I have not read your source (the article "Poverty and wealth"), but your claim that the state of the USSR was "improved" at the time of the data collection contradicts the claim in the source's Abstract that "Gorbachev's attempts at economic reform led to implosion and food shortages."
But in any case, whatever sources you find, don't hesitate to cite them in the article, if they are reliable. Bruce leverett (talk) 02:41, 9 May 2024 (UTC)[reply]

Semi-protected edit request on 17 May 2024[edit]

I want to make some changes to allow a more positive outlook for people visiting the page. Coolperson45 (talk) 10:48, 17 May 2024 (UTC)[reply]

 Not done: it's not clear what changes you want to be made. Please mention the specific changes in a "change X to Y" format and provide a reliable source if appropriate. Charliehdb (talk) 11:06, 17 May 2024 (UTC)[reply]


Was the Soviet Union legal successor to the Russian Empire? Marquis05 (talk) 05:06, 3 June 2024 (UTC)[reply]

The Soviet Union was not the legal successor to the Russian Empire in a straightforward legal sense, but it was its de facto successor AlasdarVan (talk) 05:56, 3 June 2024 (UTC)[reply]
Can you explain? Marquis05 (talk) 06:10, 3 June 2024 (UTC)[reply]
Maybe they could, but Wikipedia talk pages are not forums. Ask the question on a forum like Reddit instead. Yue🌙 06:13, 3 June 2024 (UTC)[reply]
So we should add two words "de facto" at the beginning of the article to avoid misunderstanding. Marquis05 (talk) 06:21, 3 June 2024 (UTC)[reply]
Internationally, it was indeed recognized that the SU was the legal successor to the RE, due to the acquisition of all RE assets, and it did assume many of the Empire's responsibilities and positions both domestically and internationally. But, the Soviet Union implemented a new legal and political framework, distinct from that of the Russian Empire, which could be an argument for the succession not being LEGAL. While the SU itself did not recognize (did not claim) the legality of their succession, it was de-facto.
It is also hard to say if int.community officially recognized the SU as the LEGAL successor of the RE. They did recognize the legality of establishment of the SU, though not succession. An example would be a mention from the US History Governmental website on USSR, where it states:
"With the dissolution of the USSR in 1991, the United States considered the Russian Federation as the successor state of the USSR"
No mention of neither de jure nor de facto. AlasdarVan (talk) 20:25, 3 June 2024 (UTC)[reply]
Forget about the example. I did not notice it was about the Russian Federation and USSR, not USSR and the RE. Sorry AlasdarVan (talk) 20:29, 3 June 2024 (UTC)[reply]
The Soviet Union was a multinational state, not just Russia, yes its members were once parts of the Russian Empire but legally the members of the Soviet Union other than Russia separated from Russia before the union was formed. The Russian Federation is the successor state of the Soviet Union but it and the Russian Empire are different, before 1991 Russia was only a part of the Soviet Union legally. Marquis05 (talk) 19:28, 15 June 2024 (UTC)[reply]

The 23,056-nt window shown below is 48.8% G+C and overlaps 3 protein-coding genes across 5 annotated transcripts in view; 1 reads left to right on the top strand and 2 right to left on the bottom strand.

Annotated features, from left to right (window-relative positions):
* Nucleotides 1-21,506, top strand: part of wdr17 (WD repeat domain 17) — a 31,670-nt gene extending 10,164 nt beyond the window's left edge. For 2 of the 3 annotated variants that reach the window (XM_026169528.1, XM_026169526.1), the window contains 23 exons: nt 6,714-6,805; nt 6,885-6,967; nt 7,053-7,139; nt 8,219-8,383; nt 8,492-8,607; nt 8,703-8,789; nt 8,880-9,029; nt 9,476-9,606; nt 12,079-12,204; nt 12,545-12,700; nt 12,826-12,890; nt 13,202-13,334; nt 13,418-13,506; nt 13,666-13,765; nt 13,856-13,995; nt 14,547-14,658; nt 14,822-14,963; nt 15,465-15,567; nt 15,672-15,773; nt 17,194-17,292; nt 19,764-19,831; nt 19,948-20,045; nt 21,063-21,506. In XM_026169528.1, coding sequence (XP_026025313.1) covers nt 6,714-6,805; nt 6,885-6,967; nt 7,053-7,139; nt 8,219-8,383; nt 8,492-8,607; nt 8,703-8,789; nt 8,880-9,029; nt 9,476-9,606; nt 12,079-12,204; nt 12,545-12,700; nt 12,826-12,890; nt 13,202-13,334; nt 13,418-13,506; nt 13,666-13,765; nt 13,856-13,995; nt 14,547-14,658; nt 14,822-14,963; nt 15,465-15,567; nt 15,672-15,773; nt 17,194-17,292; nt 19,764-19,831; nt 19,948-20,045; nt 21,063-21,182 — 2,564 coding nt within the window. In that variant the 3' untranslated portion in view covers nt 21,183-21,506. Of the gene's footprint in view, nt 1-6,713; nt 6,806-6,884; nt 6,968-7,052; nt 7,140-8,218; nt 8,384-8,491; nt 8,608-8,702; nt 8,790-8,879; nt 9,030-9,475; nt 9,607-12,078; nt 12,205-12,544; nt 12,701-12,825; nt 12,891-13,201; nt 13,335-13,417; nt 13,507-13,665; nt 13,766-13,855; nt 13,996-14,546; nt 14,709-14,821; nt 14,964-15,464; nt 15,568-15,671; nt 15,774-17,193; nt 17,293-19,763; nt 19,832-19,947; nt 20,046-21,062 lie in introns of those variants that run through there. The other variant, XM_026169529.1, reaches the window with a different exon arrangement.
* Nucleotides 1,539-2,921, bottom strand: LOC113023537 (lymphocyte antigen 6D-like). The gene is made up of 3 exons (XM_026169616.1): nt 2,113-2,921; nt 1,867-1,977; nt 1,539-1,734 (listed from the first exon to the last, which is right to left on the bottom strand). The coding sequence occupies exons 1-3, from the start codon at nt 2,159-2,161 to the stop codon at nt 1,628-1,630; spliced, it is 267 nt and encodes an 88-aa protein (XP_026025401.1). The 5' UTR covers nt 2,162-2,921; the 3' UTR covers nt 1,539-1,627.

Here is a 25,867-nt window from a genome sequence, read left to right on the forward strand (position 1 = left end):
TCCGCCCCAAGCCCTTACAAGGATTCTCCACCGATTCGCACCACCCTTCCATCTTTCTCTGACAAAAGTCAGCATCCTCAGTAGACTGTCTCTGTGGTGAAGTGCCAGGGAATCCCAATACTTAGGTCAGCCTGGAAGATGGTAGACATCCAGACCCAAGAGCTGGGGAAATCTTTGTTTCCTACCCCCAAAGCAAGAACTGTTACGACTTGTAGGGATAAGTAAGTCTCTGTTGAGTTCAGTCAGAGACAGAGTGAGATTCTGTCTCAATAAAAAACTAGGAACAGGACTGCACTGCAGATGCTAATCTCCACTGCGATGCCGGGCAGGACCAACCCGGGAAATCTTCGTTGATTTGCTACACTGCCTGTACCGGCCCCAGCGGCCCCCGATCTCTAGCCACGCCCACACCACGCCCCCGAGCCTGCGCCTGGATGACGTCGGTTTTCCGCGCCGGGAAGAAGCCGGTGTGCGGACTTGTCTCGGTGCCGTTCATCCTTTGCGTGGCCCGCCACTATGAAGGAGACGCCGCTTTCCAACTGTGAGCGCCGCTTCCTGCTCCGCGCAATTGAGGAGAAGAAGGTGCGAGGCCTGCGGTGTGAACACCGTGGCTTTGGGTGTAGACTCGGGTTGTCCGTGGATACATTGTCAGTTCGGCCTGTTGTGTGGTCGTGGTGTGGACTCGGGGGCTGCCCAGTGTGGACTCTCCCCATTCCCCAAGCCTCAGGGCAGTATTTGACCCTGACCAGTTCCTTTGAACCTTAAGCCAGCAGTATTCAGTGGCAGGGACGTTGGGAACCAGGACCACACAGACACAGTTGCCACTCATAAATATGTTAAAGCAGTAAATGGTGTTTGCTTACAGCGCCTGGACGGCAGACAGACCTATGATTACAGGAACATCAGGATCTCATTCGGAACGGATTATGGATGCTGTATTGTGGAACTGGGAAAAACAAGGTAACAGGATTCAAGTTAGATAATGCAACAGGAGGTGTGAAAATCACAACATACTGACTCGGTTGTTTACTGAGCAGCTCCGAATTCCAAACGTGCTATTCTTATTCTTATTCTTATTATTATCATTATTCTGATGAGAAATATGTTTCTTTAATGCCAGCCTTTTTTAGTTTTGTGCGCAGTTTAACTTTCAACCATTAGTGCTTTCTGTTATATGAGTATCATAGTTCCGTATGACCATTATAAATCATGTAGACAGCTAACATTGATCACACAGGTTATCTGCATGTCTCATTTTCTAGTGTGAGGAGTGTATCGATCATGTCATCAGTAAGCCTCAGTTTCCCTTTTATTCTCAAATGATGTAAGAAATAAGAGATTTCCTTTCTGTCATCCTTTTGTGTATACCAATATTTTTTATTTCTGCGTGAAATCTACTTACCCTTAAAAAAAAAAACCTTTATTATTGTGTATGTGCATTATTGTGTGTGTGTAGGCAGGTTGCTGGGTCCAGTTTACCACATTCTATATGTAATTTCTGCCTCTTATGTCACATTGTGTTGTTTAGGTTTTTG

Russian Republic succeeded Russian Empire. Mellk (talk) 13:22, 5 June 2024 (UTC)[reply]
Nope. Marquis05 (talk) 19:14, 15 June 2024 (UTC)[reply]
I mean legality. Marquis05 (talk) 19:28, 15 June 2024 (UTC)[reply]

Cities spelling correction[edit]

According to Wikipedia's Manual of Style of Ukrainian related articles should be written according to the current accepted English spelling. For Ukraine-related articles, the guideline specifically recommends "Kyiv". e.g. "Kyiv" is the current internationally recognized spelling, reflecting the Ukrainian government's preference and the city's official name in English.

Important to include the past name within the historical context. So all mentions of Ukrainian cities such as Kyiv, Dnipropetrovsk, Odesa, Lviv, Kharkiv should be written in Ukrainian spelling, and not Russian, which is the current spelling: Kiev, Dniepropetrovsk, Odessa, Lvov, Kharkiv.

The inclusion of the historical (past) name of those cities should only be mentioned once as follows, e.g. ... Kyiv (known as Kiev during the Soviet period) AlasdarVan (talk) 05:35, 3 June 2024 (UTC)[reply]

I'm curious. WP:KYIV states "for unambiguously historical topics (e.g. Principality of Kiev), do not change existing content." A rule of thumb given is pre-1995 or pre-1991, therefore a "historical" label applies to this article. How can your changes be justified in that context, then? AbsoluteWissen (talk) 06:00, 3 June 2024 (UTC)[reply]
I agree with AbsoluteWissen's reading of the policy. Kyiv is the accepted name today, but as AlasdarVan said, not during the Soviet period. The supermajority of English-language primary and source secondary sources discussing the Soviet Union use the old Russian spellings for city names, particularly those written before the late 2010s. Thus, it is preferrable to have the historical spelling, which is why the exception AbsoluteWissen mentioned exists. Yue🌙 06:11, 3 June 2024 (UTC)[reply]
Agree. Though partially, according to the same WP:KYIV,
The following rule of thumb for determining what is current or historical was also established:
From October 1995 (Resolution of the Ukrainian Commission for Legal Terminology No. 5), Kyiv is presumptively appropriate subject to specifics of the article.
From 24 August 1991 (Ukrainian independence), Kyiv is likely to be appropriate, but proceed with caution.
So I suggest to keep all mentions of Ukraine's cities in Russian spelling, though every mentioned of those cities in the context of historical period starting 24 August 1991, change to the Ukrainian spelling. AlasdarVan (talk) 19:59, 3 June 2024 (UTC)[reply]